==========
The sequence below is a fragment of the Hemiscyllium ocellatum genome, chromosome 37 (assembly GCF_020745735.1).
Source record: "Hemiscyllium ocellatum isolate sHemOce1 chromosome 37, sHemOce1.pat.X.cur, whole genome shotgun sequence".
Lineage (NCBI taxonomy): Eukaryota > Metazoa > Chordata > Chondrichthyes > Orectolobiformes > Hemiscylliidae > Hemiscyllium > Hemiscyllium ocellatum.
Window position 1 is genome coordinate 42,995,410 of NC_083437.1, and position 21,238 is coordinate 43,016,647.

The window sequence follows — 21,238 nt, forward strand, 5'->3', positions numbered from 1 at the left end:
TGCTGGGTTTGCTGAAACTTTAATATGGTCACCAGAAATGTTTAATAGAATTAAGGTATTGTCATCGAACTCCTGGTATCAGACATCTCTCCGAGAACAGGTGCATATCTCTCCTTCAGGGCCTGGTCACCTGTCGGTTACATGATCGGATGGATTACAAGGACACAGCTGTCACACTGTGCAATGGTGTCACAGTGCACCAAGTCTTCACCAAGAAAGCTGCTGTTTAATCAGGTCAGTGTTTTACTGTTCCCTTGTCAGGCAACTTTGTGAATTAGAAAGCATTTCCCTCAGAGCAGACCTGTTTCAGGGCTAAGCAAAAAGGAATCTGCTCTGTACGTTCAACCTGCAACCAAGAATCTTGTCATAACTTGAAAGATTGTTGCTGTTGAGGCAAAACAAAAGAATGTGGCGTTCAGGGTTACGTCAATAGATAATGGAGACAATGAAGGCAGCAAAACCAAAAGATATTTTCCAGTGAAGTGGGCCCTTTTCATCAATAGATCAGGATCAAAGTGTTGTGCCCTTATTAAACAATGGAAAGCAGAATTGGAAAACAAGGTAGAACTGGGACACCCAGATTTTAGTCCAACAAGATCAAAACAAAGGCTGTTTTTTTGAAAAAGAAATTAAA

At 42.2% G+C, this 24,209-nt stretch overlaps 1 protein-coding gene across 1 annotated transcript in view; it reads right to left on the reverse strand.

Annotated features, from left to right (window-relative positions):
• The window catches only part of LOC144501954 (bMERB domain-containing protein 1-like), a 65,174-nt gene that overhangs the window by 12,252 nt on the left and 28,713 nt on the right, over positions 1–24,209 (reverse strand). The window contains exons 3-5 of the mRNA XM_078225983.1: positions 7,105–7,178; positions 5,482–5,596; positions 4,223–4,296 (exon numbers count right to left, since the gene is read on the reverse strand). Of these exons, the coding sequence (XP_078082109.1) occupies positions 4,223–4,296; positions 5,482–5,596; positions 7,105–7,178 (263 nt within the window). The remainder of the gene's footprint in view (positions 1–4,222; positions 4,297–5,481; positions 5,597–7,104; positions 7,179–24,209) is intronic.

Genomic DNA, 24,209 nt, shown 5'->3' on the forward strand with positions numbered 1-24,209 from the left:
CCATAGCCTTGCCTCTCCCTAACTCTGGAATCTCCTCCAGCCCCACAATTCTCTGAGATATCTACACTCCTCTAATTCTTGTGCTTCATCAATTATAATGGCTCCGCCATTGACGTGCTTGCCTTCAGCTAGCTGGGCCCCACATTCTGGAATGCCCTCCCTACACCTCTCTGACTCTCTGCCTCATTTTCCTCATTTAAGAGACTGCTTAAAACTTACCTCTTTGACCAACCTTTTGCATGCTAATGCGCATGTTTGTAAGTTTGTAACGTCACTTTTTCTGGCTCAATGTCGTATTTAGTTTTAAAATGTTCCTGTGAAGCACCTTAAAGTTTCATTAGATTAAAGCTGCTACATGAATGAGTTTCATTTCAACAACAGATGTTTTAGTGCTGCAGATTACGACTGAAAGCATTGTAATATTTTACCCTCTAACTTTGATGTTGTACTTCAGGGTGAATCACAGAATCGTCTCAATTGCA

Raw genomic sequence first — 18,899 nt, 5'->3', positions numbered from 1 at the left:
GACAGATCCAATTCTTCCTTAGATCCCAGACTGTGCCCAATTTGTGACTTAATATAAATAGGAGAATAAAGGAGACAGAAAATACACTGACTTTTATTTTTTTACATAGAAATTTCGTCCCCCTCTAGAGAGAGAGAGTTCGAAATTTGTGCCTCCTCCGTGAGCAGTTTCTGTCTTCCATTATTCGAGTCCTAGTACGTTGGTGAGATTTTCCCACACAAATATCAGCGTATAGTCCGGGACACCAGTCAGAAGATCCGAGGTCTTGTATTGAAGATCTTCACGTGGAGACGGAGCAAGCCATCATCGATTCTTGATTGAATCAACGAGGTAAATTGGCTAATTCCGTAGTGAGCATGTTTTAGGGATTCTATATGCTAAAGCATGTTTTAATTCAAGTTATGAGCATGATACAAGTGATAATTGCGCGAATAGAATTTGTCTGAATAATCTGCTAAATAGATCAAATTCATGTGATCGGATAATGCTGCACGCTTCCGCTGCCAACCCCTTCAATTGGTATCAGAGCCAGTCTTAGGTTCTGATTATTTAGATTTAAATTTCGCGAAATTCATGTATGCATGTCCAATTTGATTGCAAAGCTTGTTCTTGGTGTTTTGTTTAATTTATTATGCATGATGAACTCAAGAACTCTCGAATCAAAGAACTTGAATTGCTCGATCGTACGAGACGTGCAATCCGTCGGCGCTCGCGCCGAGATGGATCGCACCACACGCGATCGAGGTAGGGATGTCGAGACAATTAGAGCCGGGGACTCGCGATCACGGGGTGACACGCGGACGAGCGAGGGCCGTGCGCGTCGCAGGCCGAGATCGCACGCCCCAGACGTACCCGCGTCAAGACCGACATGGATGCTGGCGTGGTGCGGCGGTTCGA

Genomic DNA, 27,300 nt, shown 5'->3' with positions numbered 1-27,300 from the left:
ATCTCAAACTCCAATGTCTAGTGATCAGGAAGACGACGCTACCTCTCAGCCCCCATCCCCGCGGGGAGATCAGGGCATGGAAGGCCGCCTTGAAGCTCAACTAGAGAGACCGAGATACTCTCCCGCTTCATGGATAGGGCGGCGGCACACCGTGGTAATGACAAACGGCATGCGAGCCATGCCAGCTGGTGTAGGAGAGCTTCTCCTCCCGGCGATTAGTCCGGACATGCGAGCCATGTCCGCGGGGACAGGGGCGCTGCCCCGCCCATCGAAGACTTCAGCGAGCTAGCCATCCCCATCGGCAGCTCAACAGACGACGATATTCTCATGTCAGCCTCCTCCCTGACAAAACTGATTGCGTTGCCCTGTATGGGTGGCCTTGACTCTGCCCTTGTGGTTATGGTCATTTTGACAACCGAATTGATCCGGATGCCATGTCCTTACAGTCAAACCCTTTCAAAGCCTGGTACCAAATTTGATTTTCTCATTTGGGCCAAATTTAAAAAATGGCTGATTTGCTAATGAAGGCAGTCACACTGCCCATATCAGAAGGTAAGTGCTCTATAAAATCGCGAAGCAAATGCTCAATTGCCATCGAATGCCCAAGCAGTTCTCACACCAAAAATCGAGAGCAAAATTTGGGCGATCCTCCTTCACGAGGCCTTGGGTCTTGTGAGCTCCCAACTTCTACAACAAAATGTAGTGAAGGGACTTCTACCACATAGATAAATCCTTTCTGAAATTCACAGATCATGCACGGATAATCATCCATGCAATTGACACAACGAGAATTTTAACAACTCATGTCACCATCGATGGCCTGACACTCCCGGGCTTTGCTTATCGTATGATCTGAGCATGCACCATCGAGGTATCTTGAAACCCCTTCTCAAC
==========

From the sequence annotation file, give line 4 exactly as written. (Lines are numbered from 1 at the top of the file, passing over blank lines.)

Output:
Window position 1 is genome coordinate 42,995,410 of NC_083437.1, and position 21,238 is coordinate 43,016,647.